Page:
in the surrounding countryside to prevent outbreaks of disease.  Every effort should be made to allow people to fix and return to their homes but the people and government must ensure that communities 
are safe from aftershocks and hygienic if people are to live there.  The Haitian government should staff a central contract number for people in need of assistance or direction to call and be informed of 
where and when food, shelter, medical care and financial services are dispensed.   International relief organizations, humanitarian missions and Haitian professionals and officials are highly encouraged 
to be generous in their relief efforts.  They are encouraged to bring food, medicine, clothing, blankets, tents, transport vehicles, light and heavy machinery for clearing the rubble as well as home repair 
and construction supplies.   Haitian customs should be fully staffed to document the movement of people and goods across the border and coordinate relief efforts.
International relief efforts should target those people affected by the earthquake in and around Port-au-Prince.  It is estimated that 30,000 to 50,000 people died and can be extrapolated that more than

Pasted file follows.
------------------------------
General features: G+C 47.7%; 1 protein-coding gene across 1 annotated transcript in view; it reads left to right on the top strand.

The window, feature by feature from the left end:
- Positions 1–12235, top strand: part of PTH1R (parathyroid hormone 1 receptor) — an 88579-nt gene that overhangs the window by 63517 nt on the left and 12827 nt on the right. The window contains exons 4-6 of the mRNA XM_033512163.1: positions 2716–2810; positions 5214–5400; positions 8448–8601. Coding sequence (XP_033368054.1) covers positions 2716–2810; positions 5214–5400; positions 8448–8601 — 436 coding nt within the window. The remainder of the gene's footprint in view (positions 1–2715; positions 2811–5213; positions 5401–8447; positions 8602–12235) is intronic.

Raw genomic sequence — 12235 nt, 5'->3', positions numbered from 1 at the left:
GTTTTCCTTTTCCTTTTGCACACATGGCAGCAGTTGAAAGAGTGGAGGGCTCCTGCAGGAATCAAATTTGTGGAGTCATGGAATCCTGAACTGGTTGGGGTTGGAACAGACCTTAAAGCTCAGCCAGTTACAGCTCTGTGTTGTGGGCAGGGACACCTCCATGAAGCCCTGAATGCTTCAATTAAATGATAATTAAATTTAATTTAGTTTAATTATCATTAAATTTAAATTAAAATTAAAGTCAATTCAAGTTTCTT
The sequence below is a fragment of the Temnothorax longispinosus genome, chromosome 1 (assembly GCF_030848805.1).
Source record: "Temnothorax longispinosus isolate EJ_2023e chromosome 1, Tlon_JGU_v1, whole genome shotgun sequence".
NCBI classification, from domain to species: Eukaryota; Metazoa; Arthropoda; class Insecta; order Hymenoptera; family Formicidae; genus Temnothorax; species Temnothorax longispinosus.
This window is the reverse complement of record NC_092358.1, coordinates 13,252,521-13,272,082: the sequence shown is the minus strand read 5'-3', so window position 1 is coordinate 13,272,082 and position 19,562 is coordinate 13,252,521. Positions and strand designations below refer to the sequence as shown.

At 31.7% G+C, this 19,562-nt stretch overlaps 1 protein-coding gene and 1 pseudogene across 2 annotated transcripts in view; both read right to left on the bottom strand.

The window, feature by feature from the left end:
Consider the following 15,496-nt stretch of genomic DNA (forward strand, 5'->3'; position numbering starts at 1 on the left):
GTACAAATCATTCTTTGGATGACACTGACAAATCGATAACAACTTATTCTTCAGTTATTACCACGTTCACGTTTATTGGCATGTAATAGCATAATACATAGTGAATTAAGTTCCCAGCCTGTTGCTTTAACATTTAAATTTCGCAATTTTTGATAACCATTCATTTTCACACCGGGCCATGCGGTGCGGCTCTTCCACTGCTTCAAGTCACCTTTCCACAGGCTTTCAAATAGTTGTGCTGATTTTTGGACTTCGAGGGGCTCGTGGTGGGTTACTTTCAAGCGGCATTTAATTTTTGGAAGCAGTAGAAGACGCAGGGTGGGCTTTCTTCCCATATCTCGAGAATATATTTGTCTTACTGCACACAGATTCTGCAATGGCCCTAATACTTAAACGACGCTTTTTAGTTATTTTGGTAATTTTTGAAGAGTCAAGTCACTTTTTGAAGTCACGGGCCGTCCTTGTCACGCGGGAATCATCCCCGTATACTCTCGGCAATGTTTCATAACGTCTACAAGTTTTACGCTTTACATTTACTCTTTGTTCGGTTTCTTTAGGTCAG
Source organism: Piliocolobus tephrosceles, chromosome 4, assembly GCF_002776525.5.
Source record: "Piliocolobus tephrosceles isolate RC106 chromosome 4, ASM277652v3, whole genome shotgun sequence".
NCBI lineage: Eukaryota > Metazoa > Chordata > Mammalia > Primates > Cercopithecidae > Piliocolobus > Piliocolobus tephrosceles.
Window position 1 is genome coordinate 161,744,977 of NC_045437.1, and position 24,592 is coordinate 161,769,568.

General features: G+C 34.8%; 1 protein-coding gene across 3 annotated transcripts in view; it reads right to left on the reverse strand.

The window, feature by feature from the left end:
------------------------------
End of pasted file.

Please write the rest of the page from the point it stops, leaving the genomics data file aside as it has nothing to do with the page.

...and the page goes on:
100,000 were wounded and that as many as 2 million people are homeless as the result of the partial or total destruction of their homes.  International donation coordination should aim to pay survivor 
benefits of $1,000 (less burial and sanitation), hospital benefits of $2,500 and unemployment benefits of $1,000.  Financial institutions should ensure people have access to small and large loans for 
home, business and institution reconstruction, international reconstruction loans should be financed through the central bank so as not to incur any loss of national sovereignty or predatory lending 
domestically.  The overall sum of humanitarian assistance that is hoped to be levied by international donors can therefore be estimated at $2.3 billion plus another $10 billion in mixed grants, loans 
and materials for reconstruction.  This is essentially a worst case estimate but $2.3 billion would definitely be subsumed by the reconstruction effort and is a good goal.